Trust in Banks

I talk a lot about trust. As someone who’s studies behavior, I take a special interest in how trust can affect decision-making. This has come up in my posts about the use of cash, the use of credit, and the use of banking services.  If people don’t trust banks, then our financial infrastructure has a serious problem.  The fractional reserve banking system is built on the idea of the money multiplier. If people don’t trust banks enough to keep the optimal amount of money in depository institutions, growth will not meet expectations.

Since I believe that this trust has substantially deteriorated since the financial crisis in 2008, I also think that major macroeconomic models are in need of  re-calibration/revamping to accommodate for this. I am personally convinced that people have changed the way that they view banks, financial institutions, and the government. More importantly, I believe that this has affected behavior in a significant way. People are holding onto more liquidity. People aren’t spending as much. New innovations in technology and banking like marketplace lending and apps such as Venmo are changing the way people handle their money and relate to traditional banks. After mulling over this, I wondered, is there evidence to support it?

Economists love indicators. They rely on standardized measures like the unemployment rate (U3), the CPI, GDP etc. to gauge how the economy is faring. Since trust is so important, there must be something measuring it. Unfortunately, this isn’t really the case.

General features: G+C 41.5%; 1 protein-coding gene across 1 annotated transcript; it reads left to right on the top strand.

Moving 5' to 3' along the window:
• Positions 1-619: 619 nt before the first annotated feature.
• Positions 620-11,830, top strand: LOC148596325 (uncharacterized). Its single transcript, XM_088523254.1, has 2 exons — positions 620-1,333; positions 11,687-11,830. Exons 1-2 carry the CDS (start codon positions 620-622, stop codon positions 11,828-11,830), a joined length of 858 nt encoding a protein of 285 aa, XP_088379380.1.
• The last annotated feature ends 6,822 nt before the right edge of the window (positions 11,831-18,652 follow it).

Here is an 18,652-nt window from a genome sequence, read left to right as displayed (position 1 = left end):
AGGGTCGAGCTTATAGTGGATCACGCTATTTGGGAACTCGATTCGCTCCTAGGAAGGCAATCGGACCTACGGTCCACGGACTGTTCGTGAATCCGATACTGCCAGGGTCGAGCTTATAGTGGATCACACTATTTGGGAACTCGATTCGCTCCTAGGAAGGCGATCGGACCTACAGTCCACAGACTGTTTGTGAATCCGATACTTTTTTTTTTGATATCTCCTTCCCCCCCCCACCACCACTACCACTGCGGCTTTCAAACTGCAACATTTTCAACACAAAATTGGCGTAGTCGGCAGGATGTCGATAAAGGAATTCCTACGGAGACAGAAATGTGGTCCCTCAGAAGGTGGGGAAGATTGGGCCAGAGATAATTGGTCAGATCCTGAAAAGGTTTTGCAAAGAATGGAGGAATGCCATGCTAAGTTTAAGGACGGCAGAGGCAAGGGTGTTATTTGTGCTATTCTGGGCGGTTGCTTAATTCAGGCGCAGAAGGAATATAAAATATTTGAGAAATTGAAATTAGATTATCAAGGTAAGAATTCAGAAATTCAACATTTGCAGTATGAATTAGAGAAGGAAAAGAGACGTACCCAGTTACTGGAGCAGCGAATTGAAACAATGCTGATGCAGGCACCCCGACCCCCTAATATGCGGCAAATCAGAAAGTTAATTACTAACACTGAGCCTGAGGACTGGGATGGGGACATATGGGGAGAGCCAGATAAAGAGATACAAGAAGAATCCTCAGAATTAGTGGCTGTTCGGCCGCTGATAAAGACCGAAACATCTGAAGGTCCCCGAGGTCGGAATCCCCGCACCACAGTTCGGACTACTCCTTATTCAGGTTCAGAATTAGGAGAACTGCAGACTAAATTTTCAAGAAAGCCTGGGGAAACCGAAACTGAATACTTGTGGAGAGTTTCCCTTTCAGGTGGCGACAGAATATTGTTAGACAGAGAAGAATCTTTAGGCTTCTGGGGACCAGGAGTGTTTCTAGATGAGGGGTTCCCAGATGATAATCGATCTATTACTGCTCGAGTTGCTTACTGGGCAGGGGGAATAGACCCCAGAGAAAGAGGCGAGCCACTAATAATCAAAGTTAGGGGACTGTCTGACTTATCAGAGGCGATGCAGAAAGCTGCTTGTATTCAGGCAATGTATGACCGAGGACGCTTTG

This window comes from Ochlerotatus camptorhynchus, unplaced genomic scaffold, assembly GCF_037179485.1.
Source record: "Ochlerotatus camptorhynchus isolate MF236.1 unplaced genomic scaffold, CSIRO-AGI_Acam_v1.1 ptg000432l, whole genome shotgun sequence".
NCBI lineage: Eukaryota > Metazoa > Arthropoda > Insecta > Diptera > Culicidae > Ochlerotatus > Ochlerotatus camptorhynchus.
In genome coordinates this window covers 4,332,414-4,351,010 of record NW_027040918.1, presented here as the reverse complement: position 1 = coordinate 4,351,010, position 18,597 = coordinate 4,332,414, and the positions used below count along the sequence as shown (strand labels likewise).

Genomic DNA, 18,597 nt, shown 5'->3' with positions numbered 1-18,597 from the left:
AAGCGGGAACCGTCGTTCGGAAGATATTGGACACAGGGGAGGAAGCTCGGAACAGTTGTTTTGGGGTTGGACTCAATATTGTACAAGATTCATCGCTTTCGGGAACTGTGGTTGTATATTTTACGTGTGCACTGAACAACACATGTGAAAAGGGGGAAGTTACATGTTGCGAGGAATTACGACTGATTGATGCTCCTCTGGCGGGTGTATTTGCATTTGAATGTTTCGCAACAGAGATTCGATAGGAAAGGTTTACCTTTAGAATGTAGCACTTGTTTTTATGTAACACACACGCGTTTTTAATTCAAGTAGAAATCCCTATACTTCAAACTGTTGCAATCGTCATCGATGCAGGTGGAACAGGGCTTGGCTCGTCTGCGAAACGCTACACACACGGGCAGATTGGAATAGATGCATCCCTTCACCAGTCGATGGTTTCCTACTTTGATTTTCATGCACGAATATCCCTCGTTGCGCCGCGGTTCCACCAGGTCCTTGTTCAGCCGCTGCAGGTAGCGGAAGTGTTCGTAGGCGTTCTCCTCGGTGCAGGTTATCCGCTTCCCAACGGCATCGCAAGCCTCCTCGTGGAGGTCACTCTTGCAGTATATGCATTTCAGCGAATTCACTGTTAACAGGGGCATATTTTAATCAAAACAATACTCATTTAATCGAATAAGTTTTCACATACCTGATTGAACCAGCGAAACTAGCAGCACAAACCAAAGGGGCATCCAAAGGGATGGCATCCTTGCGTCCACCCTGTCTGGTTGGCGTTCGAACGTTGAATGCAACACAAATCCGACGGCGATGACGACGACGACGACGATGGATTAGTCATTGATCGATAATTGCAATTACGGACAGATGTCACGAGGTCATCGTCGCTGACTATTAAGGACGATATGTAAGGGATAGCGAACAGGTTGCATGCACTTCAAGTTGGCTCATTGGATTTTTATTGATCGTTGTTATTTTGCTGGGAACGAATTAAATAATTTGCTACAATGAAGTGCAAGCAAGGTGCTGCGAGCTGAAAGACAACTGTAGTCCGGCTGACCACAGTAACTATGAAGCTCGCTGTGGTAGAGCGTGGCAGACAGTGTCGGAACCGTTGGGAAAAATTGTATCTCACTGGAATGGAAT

I poked around as much as I could and found a few things that attempt to capture this. First, a study from Ernst & Young in 2014. They surveyed 32,642 retails banking customers in 43 countries, so this one isn’t specific to the U.S. (though you can filter on specific countries in the results) They found that 16% in the U.S. have increased their confidence in banks over the past 12 months, compared with 33% globally. In the U.S. 47% have complete trust and 45% have moderate trust in their financial institution (compared with 44% and 49% globally, respectively). They also found that trust is “most frequently associated with the stability of the institution and the customer experience, with ‘the way I am treated’ being of great importance.” This report is very informative and thorough, but unfortunately it doesn’t leave any room to benchmark since it isn’t a regular annual thing.

I also found a Gallup poll , most recently taken in the summer of 2015. It was a random sample of 1,527 adults, aged 18 and older, living in all 50 U.S. states and the District of Columbia and asked the following:

“Now I am going to read you a list of institutions in American society. Please tell me how much confidence you, yourself, have in each one — a great deal, quite a lot, some or very little?”

The percent that selected a great deal/quite a lot for banks peaked in 1979 at 60%, then  dropped from about 50% in 2006 to 22% in 2009. It has since edged back up to 28% as of 2015.

Another is the Edelman Trust Barometer. Edelman is a public relations/communications firm and they put out this survey annually. It measures trust in government, business, NGOs, and media, with financial services being an industry within business. So, it doesn’t focus on banks specifically, but it does yield some insights.  Namely, trust in the financial service sector has risen from 43% in 2012 to 51% in 2016, which is the highest level since before the recession. Again, this is a global survey and in this case we can’t pull out the U.S. specific results.